Two U.S. Republican senators are calling for adoption of Juneteenth as a national holiday to remember the 1865 emancipation of slaves in the United States.
Senators Ron Johnson of Wisconsin and James Lankford of Oklahoma are not the first U.S. lawmakers to propose making the annual June 19 commemoration a national holiday.
But on Wednesday they offered a possible compromise to keep from adding to the list of 10 national holidays already designated by the federal government in the U.S.
They suggested ending the designation of the lightly celebrated Columbus Day in October as a holiday honoring the arrival in the Americas of Italian explorer Christopher Columbus on Oct. 12, 1492, while adding the June 19 holiday each year.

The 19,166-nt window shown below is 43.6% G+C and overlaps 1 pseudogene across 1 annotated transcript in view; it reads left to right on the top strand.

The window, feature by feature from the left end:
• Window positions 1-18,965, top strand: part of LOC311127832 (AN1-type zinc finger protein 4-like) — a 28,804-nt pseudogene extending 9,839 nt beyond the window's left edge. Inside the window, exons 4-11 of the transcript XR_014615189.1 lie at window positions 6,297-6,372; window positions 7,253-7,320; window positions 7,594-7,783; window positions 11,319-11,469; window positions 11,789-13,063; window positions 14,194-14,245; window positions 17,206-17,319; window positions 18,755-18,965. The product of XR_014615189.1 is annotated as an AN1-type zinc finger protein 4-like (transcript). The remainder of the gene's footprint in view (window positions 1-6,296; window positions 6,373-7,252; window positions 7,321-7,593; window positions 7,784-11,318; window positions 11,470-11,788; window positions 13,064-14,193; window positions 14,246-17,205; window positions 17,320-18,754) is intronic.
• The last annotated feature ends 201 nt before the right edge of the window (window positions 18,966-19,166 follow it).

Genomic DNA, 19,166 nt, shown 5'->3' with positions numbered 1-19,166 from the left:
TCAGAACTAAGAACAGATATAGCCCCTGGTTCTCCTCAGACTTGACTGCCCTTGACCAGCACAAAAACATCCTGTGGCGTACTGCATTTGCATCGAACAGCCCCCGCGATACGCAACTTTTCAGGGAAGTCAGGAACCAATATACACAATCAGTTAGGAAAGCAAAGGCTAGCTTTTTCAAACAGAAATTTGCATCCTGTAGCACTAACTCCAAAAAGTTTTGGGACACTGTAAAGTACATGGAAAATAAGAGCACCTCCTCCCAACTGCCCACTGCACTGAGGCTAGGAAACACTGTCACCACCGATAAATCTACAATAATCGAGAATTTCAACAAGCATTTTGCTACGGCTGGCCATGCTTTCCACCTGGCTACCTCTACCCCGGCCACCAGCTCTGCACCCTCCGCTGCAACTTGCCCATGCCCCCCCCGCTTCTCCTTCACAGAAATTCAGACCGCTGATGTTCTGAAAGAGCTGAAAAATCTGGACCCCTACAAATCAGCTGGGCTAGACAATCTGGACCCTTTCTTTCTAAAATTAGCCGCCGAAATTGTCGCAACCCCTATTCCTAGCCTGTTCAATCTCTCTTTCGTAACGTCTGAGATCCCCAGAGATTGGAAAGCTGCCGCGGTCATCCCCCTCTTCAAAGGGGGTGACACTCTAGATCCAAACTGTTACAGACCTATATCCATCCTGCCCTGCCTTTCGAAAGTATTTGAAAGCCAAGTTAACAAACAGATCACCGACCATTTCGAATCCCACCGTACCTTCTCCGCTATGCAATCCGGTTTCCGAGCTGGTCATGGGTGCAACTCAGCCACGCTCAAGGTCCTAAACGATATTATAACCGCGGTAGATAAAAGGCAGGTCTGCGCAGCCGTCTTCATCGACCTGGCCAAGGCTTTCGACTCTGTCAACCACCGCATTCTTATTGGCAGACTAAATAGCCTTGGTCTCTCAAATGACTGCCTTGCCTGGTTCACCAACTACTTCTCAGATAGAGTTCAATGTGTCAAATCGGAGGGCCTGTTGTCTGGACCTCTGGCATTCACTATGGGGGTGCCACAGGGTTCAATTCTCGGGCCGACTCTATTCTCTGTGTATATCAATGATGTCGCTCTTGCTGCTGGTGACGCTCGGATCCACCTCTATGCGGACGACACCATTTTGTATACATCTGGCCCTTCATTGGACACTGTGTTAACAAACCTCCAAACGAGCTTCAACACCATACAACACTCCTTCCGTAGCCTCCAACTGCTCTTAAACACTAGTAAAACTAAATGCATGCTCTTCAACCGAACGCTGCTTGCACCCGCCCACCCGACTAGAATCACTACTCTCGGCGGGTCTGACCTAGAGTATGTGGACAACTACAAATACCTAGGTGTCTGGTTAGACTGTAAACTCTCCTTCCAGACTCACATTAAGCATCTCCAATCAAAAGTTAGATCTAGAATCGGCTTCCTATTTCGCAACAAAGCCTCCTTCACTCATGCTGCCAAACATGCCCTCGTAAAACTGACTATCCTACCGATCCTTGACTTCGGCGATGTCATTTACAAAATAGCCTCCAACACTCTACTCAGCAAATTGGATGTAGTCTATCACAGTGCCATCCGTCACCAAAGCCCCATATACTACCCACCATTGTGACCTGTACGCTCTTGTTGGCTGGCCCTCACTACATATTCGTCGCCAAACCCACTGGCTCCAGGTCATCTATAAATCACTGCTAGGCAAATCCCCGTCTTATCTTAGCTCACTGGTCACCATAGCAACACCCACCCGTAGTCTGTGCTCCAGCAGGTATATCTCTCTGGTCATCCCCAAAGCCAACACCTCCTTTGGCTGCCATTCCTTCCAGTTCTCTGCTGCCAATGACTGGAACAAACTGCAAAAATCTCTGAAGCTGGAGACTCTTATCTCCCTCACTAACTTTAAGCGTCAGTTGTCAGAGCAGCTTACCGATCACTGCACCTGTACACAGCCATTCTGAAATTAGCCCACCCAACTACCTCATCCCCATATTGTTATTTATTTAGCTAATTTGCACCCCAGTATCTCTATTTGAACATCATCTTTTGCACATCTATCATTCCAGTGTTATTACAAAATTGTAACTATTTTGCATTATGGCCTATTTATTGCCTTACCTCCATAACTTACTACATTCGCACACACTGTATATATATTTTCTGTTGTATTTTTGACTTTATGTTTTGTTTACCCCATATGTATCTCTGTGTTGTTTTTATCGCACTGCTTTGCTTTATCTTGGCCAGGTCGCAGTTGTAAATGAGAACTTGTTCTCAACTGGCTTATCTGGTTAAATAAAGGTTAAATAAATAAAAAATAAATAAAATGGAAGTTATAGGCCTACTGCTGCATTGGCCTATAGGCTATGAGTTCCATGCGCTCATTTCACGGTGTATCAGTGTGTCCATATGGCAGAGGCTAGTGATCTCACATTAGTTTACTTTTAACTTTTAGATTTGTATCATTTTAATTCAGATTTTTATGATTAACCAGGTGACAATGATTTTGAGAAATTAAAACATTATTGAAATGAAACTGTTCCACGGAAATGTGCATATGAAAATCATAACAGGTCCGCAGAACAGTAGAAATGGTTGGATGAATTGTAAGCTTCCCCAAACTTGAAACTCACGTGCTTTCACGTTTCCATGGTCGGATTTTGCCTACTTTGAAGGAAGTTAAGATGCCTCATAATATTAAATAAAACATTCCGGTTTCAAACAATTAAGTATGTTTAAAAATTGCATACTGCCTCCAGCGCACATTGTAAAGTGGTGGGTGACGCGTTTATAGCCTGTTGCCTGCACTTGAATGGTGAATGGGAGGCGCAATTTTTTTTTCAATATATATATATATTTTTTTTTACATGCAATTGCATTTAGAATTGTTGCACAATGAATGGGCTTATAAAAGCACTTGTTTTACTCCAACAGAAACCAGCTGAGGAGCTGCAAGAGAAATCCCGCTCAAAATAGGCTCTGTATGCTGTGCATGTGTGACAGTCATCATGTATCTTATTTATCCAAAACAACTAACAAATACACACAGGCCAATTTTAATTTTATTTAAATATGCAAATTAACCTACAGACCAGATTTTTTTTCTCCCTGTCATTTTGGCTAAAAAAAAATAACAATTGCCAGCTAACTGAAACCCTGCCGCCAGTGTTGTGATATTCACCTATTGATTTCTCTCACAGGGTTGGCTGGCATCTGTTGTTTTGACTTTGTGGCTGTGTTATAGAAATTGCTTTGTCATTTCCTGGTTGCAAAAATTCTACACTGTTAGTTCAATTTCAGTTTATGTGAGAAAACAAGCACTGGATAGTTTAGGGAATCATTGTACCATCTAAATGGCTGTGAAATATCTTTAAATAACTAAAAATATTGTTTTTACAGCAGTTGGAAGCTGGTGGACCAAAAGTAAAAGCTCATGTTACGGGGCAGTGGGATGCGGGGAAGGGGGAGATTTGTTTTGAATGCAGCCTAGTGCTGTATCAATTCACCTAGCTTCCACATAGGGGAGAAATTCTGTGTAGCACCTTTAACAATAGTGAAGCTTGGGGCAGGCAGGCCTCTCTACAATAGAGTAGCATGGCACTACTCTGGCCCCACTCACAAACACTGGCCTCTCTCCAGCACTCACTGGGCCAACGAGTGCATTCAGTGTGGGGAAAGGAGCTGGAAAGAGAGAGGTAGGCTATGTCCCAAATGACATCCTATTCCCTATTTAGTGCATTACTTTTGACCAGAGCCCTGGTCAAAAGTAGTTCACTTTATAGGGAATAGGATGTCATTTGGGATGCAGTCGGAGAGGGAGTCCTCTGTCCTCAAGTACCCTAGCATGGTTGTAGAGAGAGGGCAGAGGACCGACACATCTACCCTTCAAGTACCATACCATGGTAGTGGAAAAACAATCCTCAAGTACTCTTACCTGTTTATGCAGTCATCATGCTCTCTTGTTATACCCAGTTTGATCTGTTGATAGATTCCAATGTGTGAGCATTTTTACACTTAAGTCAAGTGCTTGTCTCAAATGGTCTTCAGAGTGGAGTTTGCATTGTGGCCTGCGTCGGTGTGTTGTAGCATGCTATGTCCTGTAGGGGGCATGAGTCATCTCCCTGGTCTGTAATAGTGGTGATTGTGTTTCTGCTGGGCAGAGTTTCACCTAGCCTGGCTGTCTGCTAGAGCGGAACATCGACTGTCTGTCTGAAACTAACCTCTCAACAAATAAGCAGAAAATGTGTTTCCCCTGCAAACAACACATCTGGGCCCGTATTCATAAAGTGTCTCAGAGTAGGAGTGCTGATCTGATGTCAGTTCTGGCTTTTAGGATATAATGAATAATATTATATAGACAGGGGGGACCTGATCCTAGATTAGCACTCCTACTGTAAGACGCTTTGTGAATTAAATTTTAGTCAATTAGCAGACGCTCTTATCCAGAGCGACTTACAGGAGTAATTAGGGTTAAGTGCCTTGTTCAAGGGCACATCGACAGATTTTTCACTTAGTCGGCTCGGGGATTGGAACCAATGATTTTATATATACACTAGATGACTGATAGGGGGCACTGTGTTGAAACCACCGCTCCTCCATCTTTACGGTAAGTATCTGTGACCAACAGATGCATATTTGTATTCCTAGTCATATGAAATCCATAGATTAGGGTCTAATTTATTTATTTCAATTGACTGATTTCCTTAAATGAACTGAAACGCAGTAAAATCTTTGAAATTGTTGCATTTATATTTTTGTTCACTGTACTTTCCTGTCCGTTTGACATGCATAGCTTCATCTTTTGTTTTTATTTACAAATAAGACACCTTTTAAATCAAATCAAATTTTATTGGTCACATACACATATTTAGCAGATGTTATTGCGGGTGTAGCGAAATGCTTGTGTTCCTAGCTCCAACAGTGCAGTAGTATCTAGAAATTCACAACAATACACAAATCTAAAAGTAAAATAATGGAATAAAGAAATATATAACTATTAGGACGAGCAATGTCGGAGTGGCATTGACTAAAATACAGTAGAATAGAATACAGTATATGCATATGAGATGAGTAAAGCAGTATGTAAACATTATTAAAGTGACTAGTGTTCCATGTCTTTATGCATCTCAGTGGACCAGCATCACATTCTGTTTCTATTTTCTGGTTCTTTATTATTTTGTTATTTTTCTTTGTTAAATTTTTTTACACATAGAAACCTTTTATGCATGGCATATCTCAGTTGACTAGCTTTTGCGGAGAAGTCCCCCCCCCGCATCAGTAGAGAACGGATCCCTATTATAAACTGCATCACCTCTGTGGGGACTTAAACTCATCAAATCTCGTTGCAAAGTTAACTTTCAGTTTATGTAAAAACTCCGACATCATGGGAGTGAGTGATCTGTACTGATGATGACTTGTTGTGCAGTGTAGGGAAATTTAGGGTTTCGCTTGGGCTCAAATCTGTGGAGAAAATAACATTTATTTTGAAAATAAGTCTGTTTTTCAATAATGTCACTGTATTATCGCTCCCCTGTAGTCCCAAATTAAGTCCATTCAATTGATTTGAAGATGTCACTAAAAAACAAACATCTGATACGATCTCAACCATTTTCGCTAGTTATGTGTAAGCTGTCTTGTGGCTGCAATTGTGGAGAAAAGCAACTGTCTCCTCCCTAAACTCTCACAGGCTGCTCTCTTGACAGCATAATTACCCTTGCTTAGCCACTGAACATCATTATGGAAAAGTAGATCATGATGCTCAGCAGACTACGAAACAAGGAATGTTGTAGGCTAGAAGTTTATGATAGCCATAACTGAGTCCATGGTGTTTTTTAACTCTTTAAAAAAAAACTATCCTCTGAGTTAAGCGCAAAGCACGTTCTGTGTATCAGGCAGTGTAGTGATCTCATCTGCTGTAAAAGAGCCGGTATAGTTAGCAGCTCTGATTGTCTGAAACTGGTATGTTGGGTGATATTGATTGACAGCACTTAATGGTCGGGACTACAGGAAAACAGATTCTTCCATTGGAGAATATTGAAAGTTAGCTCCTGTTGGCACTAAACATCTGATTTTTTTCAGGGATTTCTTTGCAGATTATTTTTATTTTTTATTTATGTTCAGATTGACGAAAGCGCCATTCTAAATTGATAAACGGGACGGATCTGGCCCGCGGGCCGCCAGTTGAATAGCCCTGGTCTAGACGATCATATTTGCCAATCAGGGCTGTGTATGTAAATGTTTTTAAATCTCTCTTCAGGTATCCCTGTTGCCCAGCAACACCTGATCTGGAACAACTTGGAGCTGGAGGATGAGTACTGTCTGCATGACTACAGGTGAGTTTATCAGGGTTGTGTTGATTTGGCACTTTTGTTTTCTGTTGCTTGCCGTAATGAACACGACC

"Juneteenth is a day in our history that redefined the meaning of freedom and equality in America," Lankford said. "Throughout our history, we have strived to become a more perfect union and Juneteenth was a huge step attaining that goal.
"We should celebrate these strides on the federal level while remaining cognizant of the impact the existing 10 federal holidays have on federal services and local businesses," he said.
Johnson said that swapping one holiday for another would be least disruptive to Americans' work schedules.